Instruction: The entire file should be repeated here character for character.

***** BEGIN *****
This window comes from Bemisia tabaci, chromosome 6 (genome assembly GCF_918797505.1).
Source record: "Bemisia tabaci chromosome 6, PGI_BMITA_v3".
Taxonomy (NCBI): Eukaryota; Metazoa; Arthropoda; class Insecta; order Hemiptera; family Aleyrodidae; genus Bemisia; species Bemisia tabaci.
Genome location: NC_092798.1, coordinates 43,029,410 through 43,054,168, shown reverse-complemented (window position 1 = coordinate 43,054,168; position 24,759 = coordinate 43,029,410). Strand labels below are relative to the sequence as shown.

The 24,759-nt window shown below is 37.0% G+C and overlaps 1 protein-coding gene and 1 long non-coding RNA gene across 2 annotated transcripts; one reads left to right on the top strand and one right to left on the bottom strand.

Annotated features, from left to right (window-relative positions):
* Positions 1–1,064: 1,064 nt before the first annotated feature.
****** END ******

This window comes from Bemisia tabaci, chromosome 6 (genome assembly GCF_918797505.1).
Source record: "Bemisia tabaci chromosome 6, PGI_BMITA_v3".
Taxonomy (NCBI): Eukaryota; Metazoa; Arthropoda; class Insecta; order Hemiptera; family Aleyrodidae; genus Bemisia; species Bemisia tabaci.
Genome location: NC_092798.1, coordinates 43,029,410 through 43,054,168, shown reverse-complemented (window position 1 = coordinate 43,054,168; position 24,759 = coordinate 43,029,410). Strand labels below are relative to the sequence as shown.

The 24,759-nt window shown below is 37.0% G+C and overlaps 1 protein-coding gene and 1 long non-coding RNA gene across 2 annotated transcripts; one reads left to right on the top strand and one right to left on the bottom strand.

Annotated features, from left to right (window-relative positions):
* Positions 1–1,064: 1,064 nt before the first annotated feature.